For a moment this week, Brazilians actually looked up from their mobile phones. On Wednesday evening, a criminal court in Sao Paulo ordered a 48-hour shutdown of Facebook’s popular messaging service WhatsApp, leaving 100 million users bereft, the competition delighted, and lawyers in a lather.

True, the hubbub was short-lived: By Thursday afternoon, an appeals court judge reversed the suspension. “It’s unreasonable to punish millions of users because of the lapse of one company,” Judge Xavier de Souza argued, citing the lower court’s “unconstitutional” decision to take down the network after company executives allegedly failed to comply with a court order to turn over data as part of a criminal investigation.

Brazilians are no strangers to hyperactive judges. In a country known for its frail safety nets and extremes of wealth and poverty, “social problems often end up in the courtroom,” said Wagner Cinelli, an appeals court justice in Rio de Janeiro.

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Beware the magistrate with a grudge or a mission: A local judge in Brazil can wield remarkable clout over private businesses — the sort U.S. government officials in their tussles with Silicon Valley over metadata have always dreamed of — and an ill-conceived ruling can have nationwide repercussions.

Add digital technology and the speed of the Internet to the mix, and the potential for turmoil is boundless. Earlier this year, a judge in northeast Brazil similarly ordered telephone operators to suspend WhatsApp for 24 hours when the company refused to hand over client data in another criminal investigation.

In 2007, a judge temporarily shut down YouTube when the website failed to take down a paparazzo video of a Brazilian fashion model having sex with her boyfriend on a beach in Spain. Though YouTube eventually complied with the court order, bootleg copies of the offending video had already spread on the Web, making a hash of the court order. The case was only settled this October, with a $128,000 fine against Google, which now controls YouTube.

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The official reasons for the latest WhatsApp ban have not been made public; the criminal case is sealed and neither the judge nor the police are talking, though Brazilian media reported that federal prosecutors went to court after the company ignored official requests to share the content of messages swapped by known drug traffickers.

Facebook CEO Mark Zuckerberg seemed to lend credence to that version. “I am stunned that our efforts to protect people’s data would result in such an extreme decision by a single judge to punish every person in Brazil who uses WhatsApp,” he posted on his Facebook page.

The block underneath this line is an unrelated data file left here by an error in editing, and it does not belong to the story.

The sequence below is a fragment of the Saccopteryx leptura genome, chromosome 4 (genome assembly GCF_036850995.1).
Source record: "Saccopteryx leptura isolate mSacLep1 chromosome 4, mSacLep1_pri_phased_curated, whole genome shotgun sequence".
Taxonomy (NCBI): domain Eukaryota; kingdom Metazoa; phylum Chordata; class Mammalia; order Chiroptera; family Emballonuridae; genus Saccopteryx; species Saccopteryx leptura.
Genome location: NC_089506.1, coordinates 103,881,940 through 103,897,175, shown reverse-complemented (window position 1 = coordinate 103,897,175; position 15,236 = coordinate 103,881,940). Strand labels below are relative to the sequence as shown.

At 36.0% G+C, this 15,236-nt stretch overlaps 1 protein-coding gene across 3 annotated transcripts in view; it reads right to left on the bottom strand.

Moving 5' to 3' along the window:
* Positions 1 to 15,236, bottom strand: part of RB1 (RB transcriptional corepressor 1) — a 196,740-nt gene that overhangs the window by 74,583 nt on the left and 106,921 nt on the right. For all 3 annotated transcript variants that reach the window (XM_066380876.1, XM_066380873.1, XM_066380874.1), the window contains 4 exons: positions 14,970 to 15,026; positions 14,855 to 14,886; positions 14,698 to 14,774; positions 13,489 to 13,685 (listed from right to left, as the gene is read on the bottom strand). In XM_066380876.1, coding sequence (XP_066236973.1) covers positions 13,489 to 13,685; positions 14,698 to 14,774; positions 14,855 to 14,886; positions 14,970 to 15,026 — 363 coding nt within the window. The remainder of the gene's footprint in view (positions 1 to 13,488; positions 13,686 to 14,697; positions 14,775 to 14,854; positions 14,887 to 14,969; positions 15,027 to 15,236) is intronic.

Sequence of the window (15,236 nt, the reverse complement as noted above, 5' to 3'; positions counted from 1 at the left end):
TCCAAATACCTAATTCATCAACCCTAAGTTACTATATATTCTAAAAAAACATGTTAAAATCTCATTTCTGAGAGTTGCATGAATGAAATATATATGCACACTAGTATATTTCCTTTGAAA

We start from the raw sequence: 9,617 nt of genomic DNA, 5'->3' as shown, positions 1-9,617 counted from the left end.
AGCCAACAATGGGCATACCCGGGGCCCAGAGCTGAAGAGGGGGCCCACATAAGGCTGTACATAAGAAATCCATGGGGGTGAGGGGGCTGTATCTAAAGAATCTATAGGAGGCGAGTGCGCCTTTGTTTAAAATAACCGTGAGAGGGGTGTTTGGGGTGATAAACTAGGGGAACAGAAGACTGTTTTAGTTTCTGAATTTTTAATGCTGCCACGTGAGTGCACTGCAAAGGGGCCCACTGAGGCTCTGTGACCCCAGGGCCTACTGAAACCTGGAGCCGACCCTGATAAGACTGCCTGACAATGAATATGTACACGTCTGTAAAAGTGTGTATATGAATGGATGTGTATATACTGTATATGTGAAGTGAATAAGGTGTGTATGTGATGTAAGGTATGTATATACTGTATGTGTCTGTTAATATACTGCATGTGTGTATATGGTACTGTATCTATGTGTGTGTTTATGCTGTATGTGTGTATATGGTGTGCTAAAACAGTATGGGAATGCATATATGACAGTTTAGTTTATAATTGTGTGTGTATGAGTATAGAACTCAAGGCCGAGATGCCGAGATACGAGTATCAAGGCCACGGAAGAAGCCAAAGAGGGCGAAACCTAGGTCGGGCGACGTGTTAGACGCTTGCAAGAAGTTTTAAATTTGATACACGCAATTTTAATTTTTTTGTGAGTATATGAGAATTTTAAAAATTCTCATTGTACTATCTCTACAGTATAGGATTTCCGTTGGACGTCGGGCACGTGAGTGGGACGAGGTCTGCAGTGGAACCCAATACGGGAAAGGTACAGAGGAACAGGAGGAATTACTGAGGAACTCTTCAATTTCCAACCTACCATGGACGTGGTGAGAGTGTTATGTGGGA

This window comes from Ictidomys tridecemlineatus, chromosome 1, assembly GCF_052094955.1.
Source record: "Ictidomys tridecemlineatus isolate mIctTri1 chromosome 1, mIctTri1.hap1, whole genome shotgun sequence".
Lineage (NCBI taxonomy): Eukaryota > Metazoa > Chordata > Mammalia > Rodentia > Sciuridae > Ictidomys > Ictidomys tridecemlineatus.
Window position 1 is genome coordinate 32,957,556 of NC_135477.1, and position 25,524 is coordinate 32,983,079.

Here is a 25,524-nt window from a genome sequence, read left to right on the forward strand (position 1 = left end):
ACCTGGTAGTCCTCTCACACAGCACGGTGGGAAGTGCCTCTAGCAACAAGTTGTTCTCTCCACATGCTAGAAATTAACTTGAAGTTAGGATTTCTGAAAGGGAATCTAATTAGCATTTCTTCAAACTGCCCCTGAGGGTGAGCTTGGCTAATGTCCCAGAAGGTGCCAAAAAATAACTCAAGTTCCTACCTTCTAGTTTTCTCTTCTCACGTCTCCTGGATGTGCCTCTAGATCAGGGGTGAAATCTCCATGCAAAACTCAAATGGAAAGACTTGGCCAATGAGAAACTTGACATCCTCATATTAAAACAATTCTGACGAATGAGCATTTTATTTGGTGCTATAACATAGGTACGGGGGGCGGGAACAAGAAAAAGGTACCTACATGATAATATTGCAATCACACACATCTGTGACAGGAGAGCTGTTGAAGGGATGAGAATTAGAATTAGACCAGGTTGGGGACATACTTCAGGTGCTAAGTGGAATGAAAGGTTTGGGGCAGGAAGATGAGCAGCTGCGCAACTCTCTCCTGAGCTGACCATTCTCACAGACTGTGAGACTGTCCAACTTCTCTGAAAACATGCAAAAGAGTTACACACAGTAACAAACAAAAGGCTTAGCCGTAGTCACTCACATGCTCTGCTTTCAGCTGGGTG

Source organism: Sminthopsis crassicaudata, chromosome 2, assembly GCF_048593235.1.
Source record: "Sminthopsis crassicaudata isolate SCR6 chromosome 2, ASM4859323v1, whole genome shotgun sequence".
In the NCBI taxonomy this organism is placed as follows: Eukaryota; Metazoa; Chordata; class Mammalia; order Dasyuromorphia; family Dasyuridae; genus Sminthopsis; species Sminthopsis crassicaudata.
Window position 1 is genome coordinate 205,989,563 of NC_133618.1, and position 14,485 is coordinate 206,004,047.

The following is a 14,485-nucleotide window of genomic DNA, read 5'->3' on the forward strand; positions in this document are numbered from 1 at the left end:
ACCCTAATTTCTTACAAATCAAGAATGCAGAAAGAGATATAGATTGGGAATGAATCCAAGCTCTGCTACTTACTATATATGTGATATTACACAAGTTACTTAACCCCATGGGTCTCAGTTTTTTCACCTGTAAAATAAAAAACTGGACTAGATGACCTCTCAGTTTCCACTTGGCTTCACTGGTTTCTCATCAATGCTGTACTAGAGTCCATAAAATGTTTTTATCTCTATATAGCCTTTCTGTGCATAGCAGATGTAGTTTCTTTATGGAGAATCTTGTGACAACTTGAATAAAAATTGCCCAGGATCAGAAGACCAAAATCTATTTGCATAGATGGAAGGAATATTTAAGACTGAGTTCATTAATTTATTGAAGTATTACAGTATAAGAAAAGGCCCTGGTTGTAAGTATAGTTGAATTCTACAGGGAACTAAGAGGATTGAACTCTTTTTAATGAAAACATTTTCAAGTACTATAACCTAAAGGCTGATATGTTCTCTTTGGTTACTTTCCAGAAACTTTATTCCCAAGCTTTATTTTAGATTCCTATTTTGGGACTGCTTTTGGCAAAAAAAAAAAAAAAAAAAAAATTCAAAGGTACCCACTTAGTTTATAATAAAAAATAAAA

He’ll get no argument from the tech-hungry Brazilians: A recent survey showed 93 percent of the 2,000 people researched use WhatsApp. So intense is Brazil’s messaging traffic that this week’s temporary blackout was said to have disrupted service as far away as Chile and Venezuela.

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For consumer markets like Brazil that are eager for a stake in the digital frontier, the larger quandary may be one of jurisdiction. Although WhatsApp boasts millions of local customers, the company has no corporate presence in Brazil. “Companies often claim they are bound by the rules of their country of origin, including privacy laws,” said Marilia Maciel, who coordinates the Center for Technology and Society at the Getulio Vargas Foundation’s School of Law. Maciel said that leaves settling legal conflicts to the vagaries of bilateral cooperation treaties, where negotiations can be slow and cumbersome.

Brazilian tech scholars warn that while the court’s zeal in chasing crime over the Internet is laudable, disproportionate remedies can create havoc. “These cases show that many judges are not prepared for our time of innovative technology,” said Eduardo Magrani, also a law professor at the foundation, who specializes in Internet law. “Our judges need to understand the times we live in.”

They might take a cue from the markets. No sooner had the lower court pulled the plug on WhatsApp, competitor messaging service Telegram reported 1.5 million downloads in less than 24 hours.

Mac Margolis is a Bloomberg View contributor based in Rio de Janeiro.